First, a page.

It is an awful irony that almost everybody wants something from these kids who have literally nothing. The people smugglers, operating from a local church, are still bleeding them dry. A local chef, who moonlights as a drug dealer, has them dropping dope about the city with the pizzas.
The story properly kicks in when Lokita is sent to work as “gardener” at an intensive, warehoused cannabis farm. Tori is left without his pal for the first time in months.
There is something of Dickens in the way the pair’s relationship is centred as the only true thing in an otherwise fatally unkind society. In one particularly searing moment, Lokita, eating her microwave dinner alone in the warehouse, turns off the TV and, instead, stares at a still image of Tori on her telephone.
Otherwise true to their neorealist calling, the brothers, as usual, fall into some plot contrivance (and, as so often, knock a character unconscious with one blow) but the story is so propulsive and the characters so fully formed that only the meanest will complain. Lokita and Tori belongs to the lead actors: non-professionals coached into utterly convincing turns by two of the era’s cinematic originals.
At time of writing, with few breakouts from the competition, Luc and Jean-Pierre Dardenne stand a decent chance of jointly becoming the first filmmakers to win three Palmes d’Or.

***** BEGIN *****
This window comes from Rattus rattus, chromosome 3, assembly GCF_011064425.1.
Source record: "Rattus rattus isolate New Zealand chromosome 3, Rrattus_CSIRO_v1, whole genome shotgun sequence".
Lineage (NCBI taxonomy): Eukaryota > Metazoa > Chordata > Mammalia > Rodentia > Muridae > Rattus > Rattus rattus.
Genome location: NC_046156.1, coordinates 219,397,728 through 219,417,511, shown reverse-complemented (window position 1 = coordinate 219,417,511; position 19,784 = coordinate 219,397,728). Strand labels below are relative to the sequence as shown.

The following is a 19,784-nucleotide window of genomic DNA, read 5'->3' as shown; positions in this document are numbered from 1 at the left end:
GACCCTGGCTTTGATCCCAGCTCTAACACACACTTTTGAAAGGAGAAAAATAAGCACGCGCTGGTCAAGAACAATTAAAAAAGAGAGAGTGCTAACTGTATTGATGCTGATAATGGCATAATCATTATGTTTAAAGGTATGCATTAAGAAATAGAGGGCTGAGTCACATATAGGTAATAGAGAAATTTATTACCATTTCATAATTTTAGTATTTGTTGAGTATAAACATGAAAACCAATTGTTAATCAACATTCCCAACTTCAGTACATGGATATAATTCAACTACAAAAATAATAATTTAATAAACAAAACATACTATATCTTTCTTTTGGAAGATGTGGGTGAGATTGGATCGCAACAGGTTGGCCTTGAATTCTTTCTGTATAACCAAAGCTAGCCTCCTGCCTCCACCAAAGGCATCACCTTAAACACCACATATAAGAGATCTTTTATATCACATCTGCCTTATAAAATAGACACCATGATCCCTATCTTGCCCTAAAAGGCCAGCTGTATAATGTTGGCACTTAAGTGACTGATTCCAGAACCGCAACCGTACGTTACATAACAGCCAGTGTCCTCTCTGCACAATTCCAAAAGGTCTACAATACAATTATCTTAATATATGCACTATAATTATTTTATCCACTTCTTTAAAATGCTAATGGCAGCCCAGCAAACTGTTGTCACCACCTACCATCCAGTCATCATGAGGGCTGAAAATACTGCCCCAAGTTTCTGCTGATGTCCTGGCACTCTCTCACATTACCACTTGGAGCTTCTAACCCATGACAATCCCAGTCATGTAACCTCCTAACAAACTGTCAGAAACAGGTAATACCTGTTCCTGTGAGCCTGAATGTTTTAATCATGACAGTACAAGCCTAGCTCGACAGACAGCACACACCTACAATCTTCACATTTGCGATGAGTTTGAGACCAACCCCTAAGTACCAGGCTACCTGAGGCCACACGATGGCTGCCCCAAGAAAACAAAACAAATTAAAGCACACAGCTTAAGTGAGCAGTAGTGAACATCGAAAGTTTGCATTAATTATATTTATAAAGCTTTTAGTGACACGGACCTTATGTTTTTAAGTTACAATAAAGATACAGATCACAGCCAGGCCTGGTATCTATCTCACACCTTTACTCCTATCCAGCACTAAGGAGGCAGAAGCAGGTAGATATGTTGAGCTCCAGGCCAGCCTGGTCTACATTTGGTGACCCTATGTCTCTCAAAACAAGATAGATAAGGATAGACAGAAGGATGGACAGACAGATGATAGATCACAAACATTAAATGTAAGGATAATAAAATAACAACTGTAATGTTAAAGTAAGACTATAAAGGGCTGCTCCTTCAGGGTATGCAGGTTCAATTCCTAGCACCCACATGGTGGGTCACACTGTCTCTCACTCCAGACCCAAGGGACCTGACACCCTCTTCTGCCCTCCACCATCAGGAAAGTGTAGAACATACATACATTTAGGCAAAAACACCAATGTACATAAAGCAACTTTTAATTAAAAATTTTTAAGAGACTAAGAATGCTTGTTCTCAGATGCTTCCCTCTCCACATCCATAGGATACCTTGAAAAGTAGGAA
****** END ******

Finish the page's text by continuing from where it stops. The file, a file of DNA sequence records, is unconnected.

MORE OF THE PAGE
If you were in the mind for stretching, you could see the latest from Park Chan Wook as an entry to the femme-fatale-deludes-random-patsy genre that hit highpoints with Double Indemnity and Vertigo. That doesn’t quite work.
Inspector Hae-joon (Park Hae-il) is no dummy. Indeed, he is one of the smartest officers in the Busan police department. But you don’t need a PhD in advanced noirology to figure out that Seo-rae (Tang Wei), widow to a man found flattened at the base of a mountain, is playing the cop like a six-won violin from the moment he arrives on the scene.
What follows is a little too convoluted and little too breakneck for its own good. Park lays out the information in short scenes that give us little chance to get caught up in the tangled narrative. When Decision to Leave arrives to stream, more than a few disrespectful viewers will be making use of rewind (and possibly a notebook). The strands do all come together neatly at the close, but a few of those sub-narratives will have already shuffled out of the brain.
There is, however, no slackening in Park’s gift for atmosphere, emotion and humour. The director of Oldboy and The Handmaiden — both hits in competition at Cannes — has always had a gift for layering menace with excellent gags, and that melange is tastier than ever in Decision to Leave. He is assisted by terrific interlocking performances from Park Hae-il and Tang Wei.
Tang finds a new route unchartered by preceding manipulative broads such as Barbara Stanwyck and Kathleen Turner. Her unironic insouciance is so convincing even the most experienced viewer will be wondering if she deserves a break. The connection she makes with Park Hae-il is all the more convincing for it being founded on undemonstrative understandings. Not Park’s greatest film, but still pretty darn good.